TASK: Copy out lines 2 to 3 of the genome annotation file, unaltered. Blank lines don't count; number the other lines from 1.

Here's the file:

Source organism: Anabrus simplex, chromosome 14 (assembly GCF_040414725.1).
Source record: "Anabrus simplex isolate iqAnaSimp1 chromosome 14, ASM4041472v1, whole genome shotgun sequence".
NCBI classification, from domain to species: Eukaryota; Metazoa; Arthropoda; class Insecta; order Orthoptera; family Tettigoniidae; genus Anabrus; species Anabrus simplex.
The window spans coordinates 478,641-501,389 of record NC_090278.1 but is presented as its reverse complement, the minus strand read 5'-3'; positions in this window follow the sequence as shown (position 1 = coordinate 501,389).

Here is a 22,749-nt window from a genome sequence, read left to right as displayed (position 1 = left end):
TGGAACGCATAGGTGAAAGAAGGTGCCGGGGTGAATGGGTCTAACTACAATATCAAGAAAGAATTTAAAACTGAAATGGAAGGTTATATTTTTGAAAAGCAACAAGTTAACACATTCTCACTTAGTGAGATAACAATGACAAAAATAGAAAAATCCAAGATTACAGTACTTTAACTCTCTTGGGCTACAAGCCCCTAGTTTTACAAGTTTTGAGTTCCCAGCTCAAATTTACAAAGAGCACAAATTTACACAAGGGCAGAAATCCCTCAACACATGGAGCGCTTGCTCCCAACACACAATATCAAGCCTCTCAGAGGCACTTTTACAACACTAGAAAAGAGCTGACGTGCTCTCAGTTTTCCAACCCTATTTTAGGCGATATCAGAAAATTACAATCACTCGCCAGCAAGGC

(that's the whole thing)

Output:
Source record: "Anabrus simplex isolate iqAnaSimp1 chromosome 14, ASM4041472v1, whole genome shotgun sequence".
NCBI classification, from domain to species: Eukaryota; Metazoa; Arthropoda; class Insecta; order Orthoptera; family Tettigoniidae; genus Anabrus; species Anabrus simplex.